Fox's cruel summer: Not a $100-million hit in the bunch
When News Corp. President Peter Chernin was taking a victory lap last week after the company reported a 27% jump in its fiscal fourth-quarter net income, he took pains to credit the 20th Century Fox Film Group for much of the good news. He also predicted healthy earnings in the future, pointing to such upcoming summer 2009 films as "X-Men Origins: Wolverine" and "Night at the Museum II: Escape from the Smithsonian." For Hollywood insiders, it was telling that Chernin--perhaps the savviest showbiz mogul of our era--somehow failed to mention any of his studio's movies from this summer.
And with good reason. This is the first summer since 1997 that Fox hasn't had a $100-million box-office hit. For 10 straight summers, the Fox assembly line has churned out every kind of hit imaginable, from "X-Men" movies to "Dr. Dolittle" and "Big Momma's House" family comedies to last year's "Simpsons Movie." Even more impressively, in three of the last four summers, the studio had three $100-million-plus hits each year (perhaps its best summer being 2005, when it had "Star Wars: Revenge of the Sith," "The Fantastic Four" and "Mr. and Mrs. Smith," which all topped $150 million in the U.S. alone).
The remarkable consistency of the Fox movie machine has made this summer's series of disappointments and flops even more of a surprising stumble. It's a shock to the system--like the New York Yankees not making the playoffs. Built around intense fiscal discipline and tight creative control, Fox has been a studio that rarely made a false move. But this summer has been different. Without a true tentpole film, the results have been dispiriting. The studio's biggest hit was "What Happens in Vegas," a forgettable comedy that grossed $80 million in the U.S. and roughly $215 million around the world. "The Happening," a poorly reviewed thriller from M. Night Shyamalan, topped out at $64 million (though it's performed better overseas). The other films have been embarrassments, especially by Fox standards.
"Meet Dave," a costly Eddie Murphy comedy, was a big bomb; "The X Files: I Want to Believe" had a weak opening and dropped off precipitously afterward, and "Space Chimps" barely made a ripple (though it wasn't financed by Fox). This coming weekend's entry, "Mirrors," is another film Fox is simply distributing (it was financed by New Regency), but it's still eating up time and money on the release schedule. According to tracking numbers, it's on course to be another loser.
Fox executives say that after 10 straight summers of success it was inevitable that they'd have an off year. Fair enough. But I say the cruel summer numbers are also the result of a rigidly constructed system that has driven away nearly all of the creative filmmakers and producers who once worked on the lot, putting the studio's movies in the hands of hacks, newcomers and nonentities who largely execute the wishes of the Fox production team led by studio Co-Chairmen Tom Rothman and Jim Gianopulos.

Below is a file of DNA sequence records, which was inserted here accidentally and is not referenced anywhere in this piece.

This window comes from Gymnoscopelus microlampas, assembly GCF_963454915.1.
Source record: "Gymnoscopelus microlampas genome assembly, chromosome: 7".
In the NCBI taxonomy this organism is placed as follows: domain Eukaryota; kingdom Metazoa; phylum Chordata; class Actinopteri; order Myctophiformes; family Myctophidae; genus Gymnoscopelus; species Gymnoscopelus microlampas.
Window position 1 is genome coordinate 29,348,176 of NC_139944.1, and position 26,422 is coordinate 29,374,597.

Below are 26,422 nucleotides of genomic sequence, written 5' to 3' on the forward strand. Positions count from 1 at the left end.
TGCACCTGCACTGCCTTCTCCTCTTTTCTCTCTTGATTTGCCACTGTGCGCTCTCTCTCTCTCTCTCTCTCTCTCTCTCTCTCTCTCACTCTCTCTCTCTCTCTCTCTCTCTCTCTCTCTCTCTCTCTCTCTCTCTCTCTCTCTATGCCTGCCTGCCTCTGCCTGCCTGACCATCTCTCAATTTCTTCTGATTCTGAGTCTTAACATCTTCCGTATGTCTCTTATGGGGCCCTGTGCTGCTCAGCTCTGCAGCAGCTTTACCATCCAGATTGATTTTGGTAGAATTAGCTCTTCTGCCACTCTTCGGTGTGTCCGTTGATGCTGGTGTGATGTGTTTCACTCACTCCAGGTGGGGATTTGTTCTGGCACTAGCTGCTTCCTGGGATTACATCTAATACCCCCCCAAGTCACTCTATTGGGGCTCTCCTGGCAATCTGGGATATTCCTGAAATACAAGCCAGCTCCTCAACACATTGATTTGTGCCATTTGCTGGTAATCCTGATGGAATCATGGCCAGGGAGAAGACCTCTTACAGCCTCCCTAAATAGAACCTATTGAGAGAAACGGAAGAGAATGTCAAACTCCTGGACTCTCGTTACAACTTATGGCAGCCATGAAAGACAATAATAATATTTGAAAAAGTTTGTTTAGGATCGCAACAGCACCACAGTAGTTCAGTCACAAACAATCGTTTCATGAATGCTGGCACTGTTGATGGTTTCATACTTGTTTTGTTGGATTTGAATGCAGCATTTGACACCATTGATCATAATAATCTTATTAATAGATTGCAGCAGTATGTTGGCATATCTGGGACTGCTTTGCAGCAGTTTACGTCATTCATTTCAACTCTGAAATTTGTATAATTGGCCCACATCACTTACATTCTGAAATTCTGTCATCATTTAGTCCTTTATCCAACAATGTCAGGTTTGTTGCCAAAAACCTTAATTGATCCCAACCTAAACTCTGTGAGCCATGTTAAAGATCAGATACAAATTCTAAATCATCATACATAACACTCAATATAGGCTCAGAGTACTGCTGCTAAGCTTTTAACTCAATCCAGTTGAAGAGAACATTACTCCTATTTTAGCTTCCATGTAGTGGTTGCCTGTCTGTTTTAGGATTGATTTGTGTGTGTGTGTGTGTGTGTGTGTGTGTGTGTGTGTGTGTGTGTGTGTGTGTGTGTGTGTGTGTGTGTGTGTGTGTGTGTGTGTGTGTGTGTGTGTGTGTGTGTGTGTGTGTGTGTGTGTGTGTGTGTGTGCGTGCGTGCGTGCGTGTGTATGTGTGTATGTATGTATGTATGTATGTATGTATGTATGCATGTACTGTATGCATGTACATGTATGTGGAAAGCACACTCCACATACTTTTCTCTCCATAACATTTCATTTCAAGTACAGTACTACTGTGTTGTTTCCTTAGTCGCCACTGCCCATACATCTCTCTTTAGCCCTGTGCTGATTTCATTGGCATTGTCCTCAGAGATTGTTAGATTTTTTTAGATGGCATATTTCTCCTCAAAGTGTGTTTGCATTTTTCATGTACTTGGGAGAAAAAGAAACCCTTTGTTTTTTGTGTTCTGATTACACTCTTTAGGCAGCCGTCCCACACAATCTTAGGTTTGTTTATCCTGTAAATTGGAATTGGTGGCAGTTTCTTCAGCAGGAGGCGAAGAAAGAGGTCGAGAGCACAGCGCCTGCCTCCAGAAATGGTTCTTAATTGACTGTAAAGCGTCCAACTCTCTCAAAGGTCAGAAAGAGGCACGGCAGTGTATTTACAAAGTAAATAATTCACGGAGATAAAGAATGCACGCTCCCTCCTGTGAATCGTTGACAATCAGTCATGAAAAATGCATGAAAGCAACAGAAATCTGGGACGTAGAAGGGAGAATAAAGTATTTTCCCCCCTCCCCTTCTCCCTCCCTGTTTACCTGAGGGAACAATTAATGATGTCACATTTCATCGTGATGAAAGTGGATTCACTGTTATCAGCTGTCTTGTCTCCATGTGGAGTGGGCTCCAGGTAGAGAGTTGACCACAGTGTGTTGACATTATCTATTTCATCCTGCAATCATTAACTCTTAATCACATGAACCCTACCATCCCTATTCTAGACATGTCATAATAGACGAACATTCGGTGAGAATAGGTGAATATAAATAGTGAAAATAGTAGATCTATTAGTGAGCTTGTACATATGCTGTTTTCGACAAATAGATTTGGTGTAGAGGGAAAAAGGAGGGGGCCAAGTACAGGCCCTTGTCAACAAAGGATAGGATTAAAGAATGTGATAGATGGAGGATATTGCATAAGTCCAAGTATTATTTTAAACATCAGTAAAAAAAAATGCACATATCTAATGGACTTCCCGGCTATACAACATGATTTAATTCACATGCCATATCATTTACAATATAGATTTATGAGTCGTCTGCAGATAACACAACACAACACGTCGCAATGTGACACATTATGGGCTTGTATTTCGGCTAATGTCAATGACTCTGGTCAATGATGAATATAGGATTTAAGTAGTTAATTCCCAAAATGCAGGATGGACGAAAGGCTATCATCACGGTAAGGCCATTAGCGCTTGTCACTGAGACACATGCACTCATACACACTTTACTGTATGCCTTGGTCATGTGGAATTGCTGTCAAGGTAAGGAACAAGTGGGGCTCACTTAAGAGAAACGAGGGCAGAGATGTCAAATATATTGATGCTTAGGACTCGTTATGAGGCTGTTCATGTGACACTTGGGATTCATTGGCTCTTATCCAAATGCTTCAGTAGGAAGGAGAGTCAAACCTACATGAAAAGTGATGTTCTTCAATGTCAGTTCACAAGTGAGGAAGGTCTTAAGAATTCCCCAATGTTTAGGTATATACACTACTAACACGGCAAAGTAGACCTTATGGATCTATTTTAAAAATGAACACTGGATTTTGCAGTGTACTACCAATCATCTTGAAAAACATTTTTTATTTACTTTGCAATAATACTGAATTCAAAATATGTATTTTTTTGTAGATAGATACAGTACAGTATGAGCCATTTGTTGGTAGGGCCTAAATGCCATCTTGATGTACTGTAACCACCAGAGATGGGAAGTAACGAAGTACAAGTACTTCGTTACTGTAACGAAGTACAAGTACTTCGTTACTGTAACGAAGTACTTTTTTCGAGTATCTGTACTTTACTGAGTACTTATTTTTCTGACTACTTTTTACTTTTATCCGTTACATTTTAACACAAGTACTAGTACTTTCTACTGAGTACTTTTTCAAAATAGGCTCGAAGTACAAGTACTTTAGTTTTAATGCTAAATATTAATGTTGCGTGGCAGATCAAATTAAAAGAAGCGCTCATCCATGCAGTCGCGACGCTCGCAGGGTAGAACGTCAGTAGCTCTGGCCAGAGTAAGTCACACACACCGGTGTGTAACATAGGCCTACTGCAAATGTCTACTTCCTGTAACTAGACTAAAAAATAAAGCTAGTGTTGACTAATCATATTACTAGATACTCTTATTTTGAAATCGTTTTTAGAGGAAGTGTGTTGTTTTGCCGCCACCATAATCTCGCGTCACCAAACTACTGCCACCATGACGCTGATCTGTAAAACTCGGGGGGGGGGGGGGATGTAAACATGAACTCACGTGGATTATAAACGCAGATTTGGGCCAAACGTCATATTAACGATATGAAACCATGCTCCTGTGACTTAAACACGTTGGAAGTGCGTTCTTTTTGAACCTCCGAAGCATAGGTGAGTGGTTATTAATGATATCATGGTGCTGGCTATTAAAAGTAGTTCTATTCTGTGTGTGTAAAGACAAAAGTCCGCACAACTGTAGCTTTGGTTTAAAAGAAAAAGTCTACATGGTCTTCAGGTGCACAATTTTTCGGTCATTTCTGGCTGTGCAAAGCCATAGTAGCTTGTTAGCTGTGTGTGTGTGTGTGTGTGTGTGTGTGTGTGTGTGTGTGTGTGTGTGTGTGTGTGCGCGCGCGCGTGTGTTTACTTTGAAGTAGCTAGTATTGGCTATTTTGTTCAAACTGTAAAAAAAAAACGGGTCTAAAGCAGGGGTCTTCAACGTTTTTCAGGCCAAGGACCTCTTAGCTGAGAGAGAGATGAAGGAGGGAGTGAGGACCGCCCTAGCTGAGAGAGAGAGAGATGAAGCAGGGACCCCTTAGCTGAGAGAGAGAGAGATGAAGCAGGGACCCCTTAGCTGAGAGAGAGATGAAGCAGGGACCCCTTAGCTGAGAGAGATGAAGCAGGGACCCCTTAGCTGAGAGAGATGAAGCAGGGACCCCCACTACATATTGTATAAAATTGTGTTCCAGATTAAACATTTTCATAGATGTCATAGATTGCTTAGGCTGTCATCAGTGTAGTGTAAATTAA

Rothman and Gianopulos (who would not speak to me for this story) have been running the studio since 2000 and they've run it as well as anyone else in the business. But by Hollywood standards, nine years is the equivalent of a couple of centuries. Is it time for some new blood--or at least a new approach?
When it comes to Fox's movie management skills, I've always been of two minds. The part of me who has to balance a checkbook every month is always impressed, since the studio rarely wastes any money, avoids colossal blunders and shrewdly steers all its risky art-house projects to Fox Searchlight, its specialty film division. But the part of me who loves movies questions whether a studio can go to such lengths to manage risk that it bleeds all the joy, spontaneity and art out of the business.
With the exception of James Cameron and Baz Luhrmann, who make movies once every millennium, Fox rarely hires a filmmaker with contractual rights to final cut or any strong creative point of view. With the exception of Shyamalan, whose career has been in a downhill slide ever since "The Sixth Sense," this summer's films were directed by guys who will only get invited to the Oscars as someone else's date. "Meet Dave's" Brian Robbins did "Norbit." "Vegas' " Tom Vaughan did "Starter for 10." "Space Chimps' " Kirk De Micco is a first-time director. This weekend's "Mirrors" director Alexander Aja did the horror film "The Hills Have Eyes."